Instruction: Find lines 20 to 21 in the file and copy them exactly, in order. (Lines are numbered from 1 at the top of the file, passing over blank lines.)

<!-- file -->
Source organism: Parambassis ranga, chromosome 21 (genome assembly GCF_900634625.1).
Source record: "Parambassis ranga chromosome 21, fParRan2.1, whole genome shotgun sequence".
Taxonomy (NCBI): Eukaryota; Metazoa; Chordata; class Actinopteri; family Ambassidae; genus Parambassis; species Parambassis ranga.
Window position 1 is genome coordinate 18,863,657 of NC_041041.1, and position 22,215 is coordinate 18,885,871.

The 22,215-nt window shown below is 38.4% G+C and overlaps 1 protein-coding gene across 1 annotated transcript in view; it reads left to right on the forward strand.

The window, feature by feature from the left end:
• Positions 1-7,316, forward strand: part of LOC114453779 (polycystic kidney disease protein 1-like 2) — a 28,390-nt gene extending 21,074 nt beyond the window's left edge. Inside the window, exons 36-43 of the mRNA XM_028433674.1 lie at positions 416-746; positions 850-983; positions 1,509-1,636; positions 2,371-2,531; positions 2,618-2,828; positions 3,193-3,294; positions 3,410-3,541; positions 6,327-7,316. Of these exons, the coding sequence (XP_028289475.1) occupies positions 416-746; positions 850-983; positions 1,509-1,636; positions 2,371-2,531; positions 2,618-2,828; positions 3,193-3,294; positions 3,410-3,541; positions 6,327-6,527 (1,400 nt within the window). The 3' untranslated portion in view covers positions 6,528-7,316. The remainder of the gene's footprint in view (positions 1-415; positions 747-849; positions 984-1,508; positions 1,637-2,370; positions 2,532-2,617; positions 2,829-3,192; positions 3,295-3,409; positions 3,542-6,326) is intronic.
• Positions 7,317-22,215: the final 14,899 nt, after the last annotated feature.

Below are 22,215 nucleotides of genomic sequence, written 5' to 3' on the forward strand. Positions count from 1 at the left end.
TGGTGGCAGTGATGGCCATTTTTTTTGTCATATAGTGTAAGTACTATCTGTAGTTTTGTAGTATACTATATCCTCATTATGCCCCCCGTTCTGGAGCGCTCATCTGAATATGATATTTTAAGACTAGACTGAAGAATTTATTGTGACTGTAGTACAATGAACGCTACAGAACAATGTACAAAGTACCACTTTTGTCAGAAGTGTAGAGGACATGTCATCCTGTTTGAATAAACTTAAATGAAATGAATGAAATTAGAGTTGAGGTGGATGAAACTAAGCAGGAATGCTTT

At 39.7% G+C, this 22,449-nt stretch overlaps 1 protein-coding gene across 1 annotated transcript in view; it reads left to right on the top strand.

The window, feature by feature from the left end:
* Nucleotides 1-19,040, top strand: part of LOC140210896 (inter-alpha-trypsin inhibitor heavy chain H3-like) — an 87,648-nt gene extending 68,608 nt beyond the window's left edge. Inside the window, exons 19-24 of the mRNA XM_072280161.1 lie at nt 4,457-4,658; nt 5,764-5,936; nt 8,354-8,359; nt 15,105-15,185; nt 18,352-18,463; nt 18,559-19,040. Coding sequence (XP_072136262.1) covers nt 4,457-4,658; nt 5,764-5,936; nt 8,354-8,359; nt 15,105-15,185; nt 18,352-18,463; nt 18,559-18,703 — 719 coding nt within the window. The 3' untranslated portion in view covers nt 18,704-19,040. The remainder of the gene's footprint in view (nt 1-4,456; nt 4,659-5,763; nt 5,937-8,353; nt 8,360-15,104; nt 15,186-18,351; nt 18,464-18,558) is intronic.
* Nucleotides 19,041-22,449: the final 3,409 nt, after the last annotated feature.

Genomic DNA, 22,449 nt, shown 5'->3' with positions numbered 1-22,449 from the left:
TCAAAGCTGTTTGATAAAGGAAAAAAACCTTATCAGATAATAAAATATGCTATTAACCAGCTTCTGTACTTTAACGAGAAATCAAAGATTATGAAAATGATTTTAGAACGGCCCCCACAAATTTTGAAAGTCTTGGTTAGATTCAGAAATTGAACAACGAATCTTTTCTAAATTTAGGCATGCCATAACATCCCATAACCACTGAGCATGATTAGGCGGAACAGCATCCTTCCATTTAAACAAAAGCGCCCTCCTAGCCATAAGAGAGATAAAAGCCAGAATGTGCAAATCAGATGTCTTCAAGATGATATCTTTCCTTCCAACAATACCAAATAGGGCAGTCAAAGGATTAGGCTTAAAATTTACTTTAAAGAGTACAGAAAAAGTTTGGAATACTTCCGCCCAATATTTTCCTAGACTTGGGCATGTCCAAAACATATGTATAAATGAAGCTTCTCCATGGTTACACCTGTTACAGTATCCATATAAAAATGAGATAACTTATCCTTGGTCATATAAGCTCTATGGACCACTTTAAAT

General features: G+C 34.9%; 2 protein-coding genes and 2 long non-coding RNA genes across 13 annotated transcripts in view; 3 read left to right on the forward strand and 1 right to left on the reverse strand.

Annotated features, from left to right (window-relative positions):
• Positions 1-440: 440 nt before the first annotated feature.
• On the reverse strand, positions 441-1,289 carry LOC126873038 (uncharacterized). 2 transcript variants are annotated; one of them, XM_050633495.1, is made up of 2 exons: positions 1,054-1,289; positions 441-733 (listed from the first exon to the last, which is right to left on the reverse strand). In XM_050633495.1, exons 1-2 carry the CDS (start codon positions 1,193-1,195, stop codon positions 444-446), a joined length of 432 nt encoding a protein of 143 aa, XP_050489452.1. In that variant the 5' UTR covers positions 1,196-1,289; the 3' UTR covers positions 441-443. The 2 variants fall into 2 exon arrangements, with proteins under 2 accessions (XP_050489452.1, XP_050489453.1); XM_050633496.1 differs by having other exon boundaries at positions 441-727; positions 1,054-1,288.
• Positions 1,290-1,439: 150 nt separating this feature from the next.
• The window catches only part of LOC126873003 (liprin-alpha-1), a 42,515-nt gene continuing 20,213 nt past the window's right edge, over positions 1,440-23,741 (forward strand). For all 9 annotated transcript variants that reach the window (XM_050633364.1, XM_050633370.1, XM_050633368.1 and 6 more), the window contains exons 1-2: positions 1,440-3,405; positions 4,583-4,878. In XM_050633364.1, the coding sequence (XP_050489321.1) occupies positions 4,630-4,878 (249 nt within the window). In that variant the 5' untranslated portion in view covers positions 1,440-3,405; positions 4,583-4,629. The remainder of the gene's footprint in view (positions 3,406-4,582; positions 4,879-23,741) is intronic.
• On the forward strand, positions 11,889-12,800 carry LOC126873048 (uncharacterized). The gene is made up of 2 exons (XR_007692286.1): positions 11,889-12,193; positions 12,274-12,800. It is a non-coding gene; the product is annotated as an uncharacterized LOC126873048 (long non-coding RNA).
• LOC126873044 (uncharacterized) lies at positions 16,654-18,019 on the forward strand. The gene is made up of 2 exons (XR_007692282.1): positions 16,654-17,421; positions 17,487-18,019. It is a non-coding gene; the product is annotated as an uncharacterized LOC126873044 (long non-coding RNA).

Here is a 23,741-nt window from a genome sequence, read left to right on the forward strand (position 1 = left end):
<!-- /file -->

• On the reverse strand, positions 441-1,289 carry LOC126873038 (uncharacterized). 2 transcript variants are annotated; one of them, XM_050633495.1, is made up of 2 exons: positions 1,054-1,289; positions 441-733 (listed from the first exon to the last, which is right to left on the reverse strand). In XM_050633495.1, exons 1-2 carry the CDS (start codon positions 1,193-1,195, stop codon positions 444-446), a joined length of 432 nt encoding a protein of 143 aa, XP_050489452.1. In that variant the 5' UTR covers positions 1,196-1,289; the 3' UTR covers positions 441-443. The 2 variants fall into 2 exon arrangements, with proteins under 2 accessions (XP_050489452.1, XP_050489453.1); XM_050633496.1 differs by having other exon boundaries at positions 441-727; positions 1,054-1,288.
• Positions 1,290-1,439: 150 nt separating this feature from the next.